SummaryProject Venture is an outdoor experiential youth development program designed to prevent substance abuse and related problems among American Indian youth, including high-risk youth. The program relies on traditional American Indian values to promote the development of a positive conception of one’s self, effective social interaction skills, a community service ethic, an internal locus of control, and good decisionmaking and problem-solving skills. This nationally recognized program has led to significant reductions in substance use by participants and their peers, as well as improvements in participants’ attitudes and behaviors.Strong: The evidence consists of a randomized controlled trial that compared key measures in randomly assigned treatment and control groups. Outcome measures (e.g., National Youth Survey and Nowicki-Strickland Locus of Control Scale) were assessed at baseline, immediately after the program, and 12 and 18 months after the program.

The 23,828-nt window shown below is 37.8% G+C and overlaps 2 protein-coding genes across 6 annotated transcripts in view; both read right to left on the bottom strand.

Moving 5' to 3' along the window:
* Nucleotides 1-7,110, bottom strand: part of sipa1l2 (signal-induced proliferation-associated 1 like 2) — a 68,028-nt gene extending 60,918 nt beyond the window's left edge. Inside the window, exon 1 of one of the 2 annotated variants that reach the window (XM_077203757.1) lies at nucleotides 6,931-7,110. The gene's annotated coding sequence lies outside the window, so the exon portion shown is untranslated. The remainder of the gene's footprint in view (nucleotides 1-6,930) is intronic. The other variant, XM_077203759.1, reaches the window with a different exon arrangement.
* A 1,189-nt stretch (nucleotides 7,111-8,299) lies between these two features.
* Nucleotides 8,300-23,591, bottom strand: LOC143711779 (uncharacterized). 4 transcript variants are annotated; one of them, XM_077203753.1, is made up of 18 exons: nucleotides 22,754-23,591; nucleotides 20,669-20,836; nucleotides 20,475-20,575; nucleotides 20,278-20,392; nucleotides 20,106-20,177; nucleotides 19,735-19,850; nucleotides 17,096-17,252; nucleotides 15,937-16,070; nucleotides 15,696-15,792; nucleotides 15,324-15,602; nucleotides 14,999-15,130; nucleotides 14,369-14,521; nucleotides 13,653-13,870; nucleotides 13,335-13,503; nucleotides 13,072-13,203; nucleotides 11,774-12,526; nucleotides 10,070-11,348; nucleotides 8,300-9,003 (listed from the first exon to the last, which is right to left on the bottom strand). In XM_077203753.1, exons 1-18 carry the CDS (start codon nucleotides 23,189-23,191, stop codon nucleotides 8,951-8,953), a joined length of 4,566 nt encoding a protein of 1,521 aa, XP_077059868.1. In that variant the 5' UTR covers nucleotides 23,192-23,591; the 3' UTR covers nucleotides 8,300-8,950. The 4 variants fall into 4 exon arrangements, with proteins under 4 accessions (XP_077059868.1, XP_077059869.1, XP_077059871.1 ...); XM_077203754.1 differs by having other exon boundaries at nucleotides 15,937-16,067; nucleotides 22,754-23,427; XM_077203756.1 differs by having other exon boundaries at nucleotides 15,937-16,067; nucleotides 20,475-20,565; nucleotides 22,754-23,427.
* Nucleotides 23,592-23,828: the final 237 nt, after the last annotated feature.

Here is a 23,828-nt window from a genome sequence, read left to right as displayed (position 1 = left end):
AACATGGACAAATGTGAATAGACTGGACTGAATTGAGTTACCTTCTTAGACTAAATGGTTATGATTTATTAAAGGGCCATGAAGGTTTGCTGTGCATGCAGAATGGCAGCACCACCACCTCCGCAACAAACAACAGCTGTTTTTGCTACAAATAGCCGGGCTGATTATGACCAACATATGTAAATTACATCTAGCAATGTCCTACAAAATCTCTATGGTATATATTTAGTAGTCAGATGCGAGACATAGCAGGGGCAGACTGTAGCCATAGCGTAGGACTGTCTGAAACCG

Developing OrganizationsNational Indian Youth Leadership Project
Age > Adolescent (13-18 years); Race and Ethnicity > American Indian or Alaska native; Age > Child (6-12 years); Vulnerable Populations > Children; Impoverished; Mentally ill; Racial minorities; Rural populations; Substance abusers
Problem AddressedNumerous studies have shown that American Indians, especially teenagers, experience disproportionately high rates of substance use and co-occurring mental illness.
- More substance use: According to the National Survey on Drug Use and Health, American Indians between the ages of 12 and 17 years old report higher rates of illicit drug use and more instances of alcohol use disorders than any other racial/ethnic group in the United States.1